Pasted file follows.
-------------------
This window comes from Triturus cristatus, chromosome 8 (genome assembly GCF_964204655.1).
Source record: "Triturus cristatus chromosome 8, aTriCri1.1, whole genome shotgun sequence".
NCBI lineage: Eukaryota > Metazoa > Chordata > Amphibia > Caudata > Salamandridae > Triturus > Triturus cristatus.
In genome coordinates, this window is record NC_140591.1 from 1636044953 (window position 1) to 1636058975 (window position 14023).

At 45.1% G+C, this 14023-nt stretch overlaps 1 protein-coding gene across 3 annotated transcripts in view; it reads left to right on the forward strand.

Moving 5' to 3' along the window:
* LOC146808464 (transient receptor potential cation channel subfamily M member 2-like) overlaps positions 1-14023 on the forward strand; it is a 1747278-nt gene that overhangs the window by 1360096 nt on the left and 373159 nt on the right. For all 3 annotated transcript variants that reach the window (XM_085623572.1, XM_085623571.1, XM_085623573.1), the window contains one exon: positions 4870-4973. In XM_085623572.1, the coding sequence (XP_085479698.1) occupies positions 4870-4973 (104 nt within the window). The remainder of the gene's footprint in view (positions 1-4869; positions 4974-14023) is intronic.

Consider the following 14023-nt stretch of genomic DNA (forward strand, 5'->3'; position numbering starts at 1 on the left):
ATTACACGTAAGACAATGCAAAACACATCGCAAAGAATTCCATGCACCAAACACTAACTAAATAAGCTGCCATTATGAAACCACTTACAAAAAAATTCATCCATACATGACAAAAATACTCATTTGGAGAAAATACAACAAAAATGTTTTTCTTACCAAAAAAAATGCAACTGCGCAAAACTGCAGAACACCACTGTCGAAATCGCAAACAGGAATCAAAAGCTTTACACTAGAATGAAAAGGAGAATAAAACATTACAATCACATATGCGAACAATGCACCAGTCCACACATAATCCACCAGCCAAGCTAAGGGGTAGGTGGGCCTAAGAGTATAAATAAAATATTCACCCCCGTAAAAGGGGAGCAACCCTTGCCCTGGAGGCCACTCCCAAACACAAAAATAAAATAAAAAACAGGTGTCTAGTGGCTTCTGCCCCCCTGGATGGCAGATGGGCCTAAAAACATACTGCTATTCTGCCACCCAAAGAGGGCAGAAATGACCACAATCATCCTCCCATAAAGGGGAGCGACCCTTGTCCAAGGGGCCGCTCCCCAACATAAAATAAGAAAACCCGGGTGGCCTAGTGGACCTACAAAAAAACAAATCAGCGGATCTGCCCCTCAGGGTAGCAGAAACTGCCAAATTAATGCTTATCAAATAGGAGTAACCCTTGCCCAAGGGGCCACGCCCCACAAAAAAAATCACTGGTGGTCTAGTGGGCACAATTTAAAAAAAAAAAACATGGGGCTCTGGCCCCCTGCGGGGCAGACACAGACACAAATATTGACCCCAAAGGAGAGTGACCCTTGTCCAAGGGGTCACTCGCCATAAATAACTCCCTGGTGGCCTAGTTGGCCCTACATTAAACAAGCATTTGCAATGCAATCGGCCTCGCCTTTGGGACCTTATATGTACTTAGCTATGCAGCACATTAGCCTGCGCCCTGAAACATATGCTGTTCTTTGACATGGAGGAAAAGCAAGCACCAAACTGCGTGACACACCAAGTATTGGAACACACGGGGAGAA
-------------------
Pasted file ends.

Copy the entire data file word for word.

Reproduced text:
This window comes from Triturus cristatus, chromosome 8 (genome assembly GCF_964204655.1).
Source record: "Triturus cristatus chromosome 8, aTriCri1.1, whole genome shotgun sequence".
NCBI lineage: Eukaryota > Metazoa > Chordata > Amphibia > Caudata > Salamandridae > Triturus > Triturus cristatus.
In genome coordinates, this window is record NC_140591.1 from 1636044953 (window position 1) to 1636058975 (window position 14023).

At 45.1% G+C, this 14023-nt stretch overlaps 1 protein-coding gene across 3 annotated transcripts in view; it reads left to right on the forward strand.

Moving 5' to 3' along the window:
* LOC146808464 (transient receptor potential cation channel subfamily M member 2-like) overlaps positions 1-14023 on the forward strand; it is a 1747278-nt gene that overhangs the window by 1360096 nt on the left and 373159 nt on the right. For all 3 annotated transcript variants that reach the window (XM_085623572.1, XM_085623571.1, XM_085623573.1), the window contains one exon: positions 4870-4973. In XM_085623572.1, the coding sequence (XP_085479698.1) occupies positions 4870-4973 (104 nt within the window). The remainder of the gene's footprint in view (positions 1-4869; positions 4974-14023) is intronic.

Consider the following 14023-nt stretch of genomic DNA (forward strand, 5'->3'; position numbering starts at 1 on the left):
ATTACACGTAAGACAATGCAAAACACATCGCAAAGAATTCCATGCACCAAACACTAACTAAATAAGCTGCCATTATGAAACCACTTACAAAAAAATTCATCCATACATGACAAAAATACTCATTTGGAGAAAATACAACAAAAATGTTTTTCTTACCAAAAAAAATGCAACTGCGCAAAACTGCAGAACACCACTGTCGAAATCGCAAACAGGAATCAAAAGCTTTACACTAGAATGAAAAGGAGAATAAAACATTACAATCACATATGCGAACAATGCACCAGTCCACACATAATCCACCAGCCAAGCTAAGGGGTAGGTGGGCCTAAGAGTATAAATAAAATATTCACCCCCGTAAAAGGGGAGCAACCCTTGCCCTGGAGGCCACTCCCAAACACAAAAATAAAATAAAAAACAGGTGTCTAGTGGCTTCTGCCCCCCTGGATGGCAGATGGGCCTAAAAACATACTGCTATTCTGCCACCCAAAGAGGGCAGAAATGACCACAATCATCCTCCCATAAAGGGGAGCGACCCTTGTCCAAGGGGCCGCTCCCCAACATAAAATAAGAAAACCCGGGTGGCCTAGTGGACCTACAAAAAAACAAATCAGCGGATCTGCCCCTCAGGGTAGCAGAAACTGCCAAATTAATGCTTATCAAATAGGAGTAACCCTTGCCCAAGGGGCCACGCCCCACAAAAAAAATCACTGGTGGTCTAGTGGGCACAATTTAAAAAAAAAAAACATGGGGCTCTGGCCCCCTGCGGGGCAGACACAGACACAAATATTGACCCCAAAGGAGAGTGACCCTTGTCCAAGGGGTCACTCGCCATAAATAACTCCCTGGTGGCCTAGTTGGCCCTACATTAAACAAGCATTTGCAATGCAATCGGCCTCGCCTTTGGGACCTTATATGTACTTAGCTATGCAGCACATTAGCCTGCGCCCTGAAACATATGCTGTTCTTTGACATGGAGGAAAAGCAAGCACCAAACTGCGTGACACACCAAGTATTGGAACACACGGGGAGAA